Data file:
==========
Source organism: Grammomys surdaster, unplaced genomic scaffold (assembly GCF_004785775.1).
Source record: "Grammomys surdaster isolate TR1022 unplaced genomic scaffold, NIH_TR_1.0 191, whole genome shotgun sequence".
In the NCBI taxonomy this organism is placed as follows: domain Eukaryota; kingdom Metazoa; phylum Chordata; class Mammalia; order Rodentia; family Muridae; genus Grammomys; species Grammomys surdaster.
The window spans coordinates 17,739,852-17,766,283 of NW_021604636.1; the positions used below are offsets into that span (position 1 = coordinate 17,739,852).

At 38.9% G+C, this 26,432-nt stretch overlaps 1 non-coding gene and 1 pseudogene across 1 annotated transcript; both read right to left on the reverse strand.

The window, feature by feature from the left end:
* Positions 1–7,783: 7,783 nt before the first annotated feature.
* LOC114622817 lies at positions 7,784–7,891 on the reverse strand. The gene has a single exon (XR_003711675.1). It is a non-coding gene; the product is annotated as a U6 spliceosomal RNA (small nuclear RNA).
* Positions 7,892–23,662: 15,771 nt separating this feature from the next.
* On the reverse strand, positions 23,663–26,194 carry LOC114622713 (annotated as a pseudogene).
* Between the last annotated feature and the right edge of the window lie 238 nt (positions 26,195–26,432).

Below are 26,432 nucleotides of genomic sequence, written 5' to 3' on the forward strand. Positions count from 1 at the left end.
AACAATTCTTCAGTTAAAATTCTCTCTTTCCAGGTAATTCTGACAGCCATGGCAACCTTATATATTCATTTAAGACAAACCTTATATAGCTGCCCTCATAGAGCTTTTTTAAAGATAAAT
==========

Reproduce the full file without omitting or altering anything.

Source organism: Grammomys surdaster, unplaced genomic scaffold (assembly GCF_004785775.1).
Source record: "Grammomys surdaster isolate TR1022 unplaced genomic scaffold, NIH_TR_1.0 191, whole genome shotgun sequence".
In the NCBI taxonomy this organism is placed as follows: domain Eukaryota; kingdom Metazoa; phylum Chordata; class Mammalia; order Rodentia; family Muridae; genus Grammomys; species Grammomys surdaster.
The window spans coordinates 17,739,852-17,766,283 of NW_021604636.1; the positions used below are offsets into that span (position 1 = coordinate 17,739,852).

At 38.9% G+C, this 26,432-nt stretch overlaps 1 non-coding gene and 1 pseudogene across 1 annotated transcript; both read right to left on the reverse strand.

The window, feature by feature from the left end:
* Positions 1–7,783: 7,783 nt before the first annotated feature.
* LOC114622817 lies at positions 7,784–7,891 on the reverse strand. The gene has a single exon (XR_003711675.1). It is a non-coding gene; the product is annotated as a U6 spliceosomal RNA (small nuclear RNA).
* Positions 7,892–23,662: 15,771 nt separating this feature from the next.
* On the reverse strand, positions 23,663–26,194 carry LOC114622713 (annotated as a pseudogene).
* Between the last annotated feature and the right edge of the window lie 238 nt (positions 26,195–26,432).

Below are 26,432 nucleotides of genomic sequence, written 5' to 3' on the forward strand. Positions count from 1 at the left end.
AACAATTCTTCAGTTAAAATTCTCTCTTTCCAGGTAATTCTGACAGCCATGGCAACCTTATATATTCATTTAAGACAAACCTTATATAGCTGCCCTCATAGAGCTTTTTTAAAGATAAAT